NEW: The Greubel Forsey Balancier S² — A Curvaceous Double K.O. And A Worthy New Flagship
I seem to be on a roll this week with a renaissance for large watches. Personally, I’d been taking a break from the small and the svelte, wearing the only two 44mm+ watches I have left (a quirky Schofield and the Seiko Marinemaster 300). Then, as if a sign from the heavens, the press images of the new Greubel Forsey Balancier S² hit my inbox. The timing couldn’t have been more appropriate.
When I first set eyes upon the Balancier S², I immediately recognized the case and bracelet from the Greubel Forsey GMT Sport. When I found the case had been up-sized by 4.5mm, the words “too big” didn’t even cross my mind. To me, it was clear that even with a larger diameter, the Greubel Forsey Balancier S² would still be a paragon of large-cased comfort.
A love affair re-ignited
This is not me lavishing praise on press shots alone (even if they are mesmerizing). For what seems to be a considerably sized technical tour de force, the intrinsically detailed Greubel Forsey case and bracelet embody top-podium smoothness. Through both the magic of titanium and clever curvature, Greubel Forsey has achieved peak levels of comfort for its size. I had the GMT Sport on my wrist at Geneva Watch Days, and it made a lasting impression. I have a feeling that Mathilde from the PR department was ready to grab me as I was edging closer to the terrace of the hotel suite. Did I consider abseiling down and making a run for a speedboat waiting on Lac Leman? It certainly crossed my mind, as the comfort was as incredible as the dial was pure horological por… ahem, hypnotism.
An angular, darker side to Greubel Forsey
How can I explain the ergonomic mastery? The case, with its curved oblong shape, sits better than, well, most anything of its 46.5mm size. And the base is even smaller, at just 43.5mm. Most preconceptions of large-cased watches are based on flat case designs with thick case backs. Combined with straight lugs, they will give you that floating brick sensation. But the lug-less, curved design of the Greubel Forsey Balancier S² is entirely different, believe me.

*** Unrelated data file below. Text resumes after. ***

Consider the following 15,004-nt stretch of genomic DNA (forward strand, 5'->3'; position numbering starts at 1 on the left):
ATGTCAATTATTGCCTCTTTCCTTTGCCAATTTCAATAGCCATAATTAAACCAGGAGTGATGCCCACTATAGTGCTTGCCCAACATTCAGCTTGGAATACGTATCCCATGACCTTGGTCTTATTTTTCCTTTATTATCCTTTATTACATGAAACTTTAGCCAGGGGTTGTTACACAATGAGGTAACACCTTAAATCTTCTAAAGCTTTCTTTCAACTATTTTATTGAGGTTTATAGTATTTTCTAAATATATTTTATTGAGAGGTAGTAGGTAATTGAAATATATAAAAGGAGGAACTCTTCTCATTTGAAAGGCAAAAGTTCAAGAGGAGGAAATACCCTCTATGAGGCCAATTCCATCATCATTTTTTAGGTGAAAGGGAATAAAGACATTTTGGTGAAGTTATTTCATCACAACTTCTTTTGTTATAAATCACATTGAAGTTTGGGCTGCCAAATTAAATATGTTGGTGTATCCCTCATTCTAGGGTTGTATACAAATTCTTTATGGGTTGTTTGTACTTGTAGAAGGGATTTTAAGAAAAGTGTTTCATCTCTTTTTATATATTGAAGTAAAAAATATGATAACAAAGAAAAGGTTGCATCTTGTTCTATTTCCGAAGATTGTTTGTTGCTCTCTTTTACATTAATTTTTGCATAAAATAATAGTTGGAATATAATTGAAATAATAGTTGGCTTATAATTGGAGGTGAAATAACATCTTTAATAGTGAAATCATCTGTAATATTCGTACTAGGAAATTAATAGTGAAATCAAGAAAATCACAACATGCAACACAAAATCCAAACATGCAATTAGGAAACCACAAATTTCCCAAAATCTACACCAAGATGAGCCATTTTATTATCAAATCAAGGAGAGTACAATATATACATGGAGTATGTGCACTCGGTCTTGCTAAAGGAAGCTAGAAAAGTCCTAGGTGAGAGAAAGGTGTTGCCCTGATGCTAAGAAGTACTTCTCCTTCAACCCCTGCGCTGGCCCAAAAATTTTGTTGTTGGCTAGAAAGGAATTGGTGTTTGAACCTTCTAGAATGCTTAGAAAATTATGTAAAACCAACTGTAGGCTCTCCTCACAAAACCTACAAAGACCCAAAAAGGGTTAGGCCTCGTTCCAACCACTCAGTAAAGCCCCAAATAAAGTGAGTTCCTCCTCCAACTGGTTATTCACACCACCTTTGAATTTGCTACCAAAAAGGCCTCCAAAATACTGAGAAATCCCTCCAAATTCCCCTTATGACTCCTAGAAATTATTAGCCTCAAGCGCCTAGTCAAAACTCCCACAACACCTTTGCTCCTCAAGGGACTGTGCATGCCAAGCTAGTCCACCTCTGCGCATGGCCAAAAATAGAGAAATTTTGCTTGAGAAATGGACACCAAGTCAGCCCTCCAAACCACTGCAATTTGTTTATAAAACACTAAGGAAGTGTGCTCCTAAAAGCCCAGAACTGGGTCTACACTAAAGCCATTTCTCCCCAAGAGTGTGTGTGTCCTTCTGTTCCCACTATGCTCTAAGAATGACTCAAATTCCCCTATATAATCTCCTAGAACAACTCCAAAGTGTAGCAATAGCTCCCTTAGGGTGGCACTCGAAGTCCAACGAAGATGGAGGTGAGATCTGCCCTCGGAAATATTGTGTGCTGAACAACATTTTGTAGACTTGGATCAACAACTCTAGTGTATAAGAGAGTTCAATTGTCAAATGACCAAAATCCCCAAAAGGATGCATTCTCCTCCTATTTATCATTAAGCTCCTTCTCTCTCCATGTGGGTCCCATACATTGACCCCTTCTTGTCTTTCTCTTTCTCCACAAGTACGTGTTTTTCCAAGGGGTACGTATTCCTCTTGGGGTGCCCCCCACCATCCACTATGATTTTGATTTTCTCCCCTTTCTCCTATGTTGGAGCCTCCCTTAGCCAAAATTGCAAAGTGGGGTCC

At over CHF 200,000, it is a considerable investment, but one that baffles you with its level of hand finishing. This is even before you get drawn in by the dial architecture. It does not have any right to be this good on the wrist. And the bracelet? It’s as smooth and light as it looks. The outer links have a recessed, grained center, while sharp chamfers make you question the challenge of titanium. Believe me, it is rather hard to master, machine and polish, but this is a textbook example of craftsmanship.
The dial that won’t let you go
Framing the captivating dial is the geometric bezel. It has a distinct, visibly striated, brushed flat top that sets off the polished sides. And then you notice the micro-architecture within the depths of the dial. This is where we see a sharpening of the Greubel Forsey image, toughening up an already muscular piece. Though calling it a mere dial seems almost banal, the execution is anything but. The rehaut has an angled chapter ring with sharp, weapon-like indices surrounding the open-worked scene like sentries. At ten o’clock, under a smooth Art Deco-esque cover, sits the barrel with its 72-hour power reserve. Sharper lines and bolder contrast set the Balancier S² apart from the eclectic and colorful GMT Sport. Gone is the exuberant blue dazzle, replaced with serious elegance and a dark edge.